No one is in control

Dave Pollard usually manages to find something interesting or provocative to say – and for someone who claims to suffer from procrastination he seems staggering productive. His site “how to save the world” is yet another one that deserves exploring rather than just dropping to see the latest thing he has to say.
In a recent entry he attacks the cult of leadership,taking on Peter Block’s view that leadership is often a form of paternalism that infantalises the led. But, the point he makes that resonates most strongly with me is this one:
“Block understands the essence of complex systems: No one is in control. What gets done (for better or worse) gets done as a result of the staggeringly complex interactions and personal decisions of everyone. Even in the most hierarchical organizations, far more energy is expended finding workarounds for incompetent management decisions and policies (without offending management, of course) than is spent implementing the odd intelligent insight that management, with all the resources at its disposal, ‘manages’ to come up with. Employees, and customers (who are often treated only slightly less paternalistically than employees), actually have almost all the good ideas that would be needed to make any organization much more successful, but it is taboo to listen to them, to even be accessible to them. That would make the leaders look weak, as if perhaps they don’t have all the answers. And that, of course, is unthinkable.”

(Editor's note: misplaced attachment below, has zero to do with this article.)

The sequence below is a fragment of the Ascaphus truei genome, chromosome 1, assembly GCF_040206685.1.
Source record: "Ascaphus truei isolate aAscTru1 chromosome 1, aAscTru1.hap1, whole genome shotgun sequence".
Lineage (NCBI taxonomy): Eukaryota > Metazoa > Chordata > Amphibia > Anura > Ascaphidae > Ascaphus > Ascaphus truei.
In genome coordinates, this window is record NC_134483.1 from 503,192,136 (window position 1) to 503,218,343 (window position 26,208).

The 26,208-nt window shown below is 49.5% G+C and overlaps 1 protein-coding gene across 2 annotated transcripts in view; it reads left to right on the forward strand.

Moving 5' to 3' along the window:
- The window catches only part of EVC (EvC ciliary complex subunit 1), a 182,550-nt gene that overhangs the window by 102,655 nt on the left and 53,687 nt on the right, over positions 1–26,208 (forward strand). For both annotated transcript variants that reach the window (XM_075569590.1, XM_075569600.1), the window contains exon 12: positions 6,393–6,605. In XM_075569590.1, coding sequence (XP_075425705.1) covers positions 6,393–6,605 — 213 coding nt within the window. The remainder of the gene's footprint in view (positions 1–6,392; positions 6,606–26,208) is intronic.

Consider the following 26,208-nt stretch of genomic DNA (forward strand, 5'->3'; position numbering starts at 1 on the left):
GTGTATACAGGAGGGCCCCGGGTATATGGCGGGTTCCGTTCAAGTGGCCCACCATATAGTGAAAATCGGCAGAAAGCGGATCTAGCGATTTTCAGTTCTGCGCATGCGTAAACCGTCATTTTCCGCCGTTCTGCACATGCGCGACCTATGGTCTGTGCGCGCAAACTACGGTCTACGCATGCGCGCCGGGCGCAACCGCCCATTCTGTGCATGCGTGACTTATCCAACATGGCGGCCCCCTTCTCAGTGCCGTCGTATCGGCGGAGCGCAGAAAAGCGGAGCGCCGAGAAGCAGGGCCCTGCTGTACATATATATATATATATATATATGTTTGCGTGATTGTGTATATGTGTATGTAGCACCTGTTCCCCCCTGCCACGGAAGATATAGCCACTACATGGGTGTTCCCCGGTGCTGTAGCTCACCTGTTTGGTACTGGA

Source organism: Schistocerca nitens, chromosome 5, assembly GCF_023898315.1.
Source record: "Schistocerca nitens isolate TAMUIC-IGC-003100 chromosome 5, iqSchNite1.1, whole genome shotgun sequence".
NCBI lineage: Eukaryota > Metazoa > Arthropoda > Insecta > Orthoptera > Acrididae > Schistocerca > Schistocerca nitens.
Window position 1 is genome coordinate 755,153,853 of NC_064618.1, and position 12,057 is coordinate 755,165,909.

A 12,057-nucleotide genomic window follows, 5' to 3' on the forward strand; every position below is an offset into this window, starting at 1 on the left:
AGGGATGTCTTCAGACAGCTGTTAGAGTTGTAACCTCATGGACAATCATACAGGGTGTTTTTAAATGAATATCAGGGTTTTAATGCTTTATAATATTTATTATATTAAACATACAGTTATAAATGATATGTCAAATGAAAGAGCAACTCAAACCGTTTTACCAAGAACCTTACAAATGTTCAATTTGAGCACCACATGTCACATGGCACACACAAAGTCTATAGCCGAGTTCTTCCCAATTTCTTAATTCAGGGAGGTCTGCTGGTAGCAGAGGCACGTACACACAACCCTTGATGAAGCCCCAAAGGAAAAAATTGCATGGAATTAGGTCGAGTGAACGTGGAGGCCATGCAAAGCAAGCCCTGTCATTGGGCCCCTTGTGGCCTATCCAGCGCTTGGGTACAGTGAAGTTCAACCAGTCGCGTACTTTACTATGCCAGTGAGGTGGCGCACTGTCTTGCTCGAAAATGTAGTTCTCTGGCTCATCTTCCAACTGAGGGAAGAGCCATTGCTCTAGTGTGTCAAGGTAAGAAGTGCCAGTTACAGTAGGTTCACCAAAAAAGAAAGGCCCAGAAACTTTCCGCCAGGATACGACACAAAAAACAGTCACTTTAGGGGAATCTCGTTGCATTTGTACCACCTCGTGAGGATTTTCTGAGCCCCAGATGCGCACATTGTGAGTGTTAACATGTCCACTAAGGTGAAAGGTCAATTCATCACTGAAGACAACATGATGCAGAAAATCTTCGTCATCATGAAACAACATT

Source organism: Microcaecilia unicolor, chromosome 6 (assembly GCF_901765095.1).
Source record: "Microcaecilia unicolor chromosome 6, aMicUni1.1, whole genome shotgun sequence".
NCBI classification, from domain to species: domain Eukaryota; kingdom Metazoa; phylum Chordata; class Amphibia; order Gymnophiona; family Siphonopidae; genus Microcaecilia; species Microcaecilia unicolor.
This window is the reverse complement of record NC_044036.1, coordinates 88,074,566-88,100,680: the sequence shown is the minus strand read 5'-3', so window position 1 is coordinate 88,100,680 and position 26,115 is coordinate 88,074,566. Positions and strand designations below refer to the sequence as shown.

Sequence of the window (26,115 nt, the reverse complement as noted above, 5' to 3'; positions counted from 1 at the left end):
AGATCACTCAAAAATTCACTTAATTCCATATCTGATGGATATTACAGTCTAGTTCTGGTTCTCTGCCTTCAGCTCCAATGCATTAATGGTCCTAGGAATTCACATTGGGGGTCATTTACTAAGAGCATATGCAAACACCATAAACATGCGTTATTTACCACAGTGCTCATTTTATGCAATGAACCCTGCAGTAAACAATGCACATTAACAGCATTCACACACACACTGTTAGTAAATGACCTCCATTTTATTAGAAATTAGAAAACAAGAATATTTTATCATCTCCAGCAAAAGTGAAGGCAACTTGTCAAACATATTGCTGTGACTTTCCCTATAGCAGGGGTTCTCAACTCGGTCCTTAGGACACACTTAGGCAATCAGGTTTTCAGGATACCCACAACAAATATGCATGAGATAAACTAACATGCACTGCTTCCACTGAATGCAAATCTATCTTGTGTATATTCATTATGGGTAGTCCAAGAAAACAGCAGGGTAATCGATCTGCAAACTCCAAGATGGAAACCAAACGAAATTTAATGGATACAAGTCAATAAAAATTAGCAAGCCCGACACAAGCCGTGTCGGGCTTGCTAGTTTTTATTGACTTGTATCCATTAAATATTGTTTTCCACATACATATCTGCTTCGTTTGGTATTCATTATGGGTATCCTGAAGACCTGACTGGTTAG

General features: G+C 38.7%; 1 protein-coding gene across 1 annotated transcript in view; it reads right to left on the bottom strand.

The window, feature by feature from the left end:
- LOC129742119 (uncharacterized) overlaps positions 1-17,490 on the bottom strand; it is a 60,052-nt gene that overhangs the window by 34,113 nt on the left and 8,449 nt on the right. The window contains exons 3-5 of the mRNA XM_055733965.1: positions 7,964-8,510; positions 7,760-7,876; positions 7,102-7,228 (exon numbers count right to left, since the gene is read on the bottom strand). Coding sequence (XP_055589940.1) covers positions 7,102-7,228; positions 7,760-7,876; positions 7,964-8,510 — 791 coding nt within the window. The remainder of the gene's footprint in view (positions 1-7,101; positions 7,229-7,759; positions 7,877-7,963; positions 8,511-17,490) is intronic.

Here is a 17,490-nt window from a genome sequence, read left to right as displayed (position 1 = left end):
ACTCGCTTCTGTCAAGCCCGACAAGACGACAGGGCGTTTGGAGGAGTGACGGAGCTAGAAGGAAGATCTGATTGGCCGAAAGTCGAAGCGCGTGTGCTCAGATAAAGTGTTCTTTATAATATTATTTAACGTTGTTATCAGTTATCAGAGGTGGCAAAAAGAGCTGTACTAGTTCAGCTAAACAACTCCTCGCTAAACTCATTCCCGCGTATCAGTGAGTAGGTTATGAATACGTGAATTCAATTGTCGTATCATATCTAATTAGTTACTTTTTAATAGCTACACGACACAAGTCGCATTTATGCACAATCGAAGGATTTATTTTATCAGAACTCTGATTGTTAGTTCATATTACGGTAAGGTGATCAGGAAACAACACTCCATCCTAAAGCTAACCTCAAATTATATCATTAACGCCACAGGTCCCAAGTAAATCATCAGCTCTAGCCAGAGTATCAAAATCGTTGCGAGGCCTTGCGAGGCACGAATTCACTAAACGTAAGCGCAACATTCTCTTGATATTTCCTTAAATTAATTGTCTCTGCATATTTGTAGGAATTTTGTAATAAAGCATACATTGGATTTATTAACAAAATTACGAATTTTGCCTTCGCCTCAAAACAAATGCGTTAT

Most of us recognise, at least on occasion, that “no one is in control”, but tend to shy away from the notion, because it seems too frightening. But, equally, it can be seen as a very liberating idea, with the caveat that if no one is control, then we all bear some responsibility for what is going on.

A bit like purposive drift

Paul Graham has some interesting advice for the young. He talks about how mostly when adults give advice to the young about their future, it is in terms of what their goals are. He argues that instead: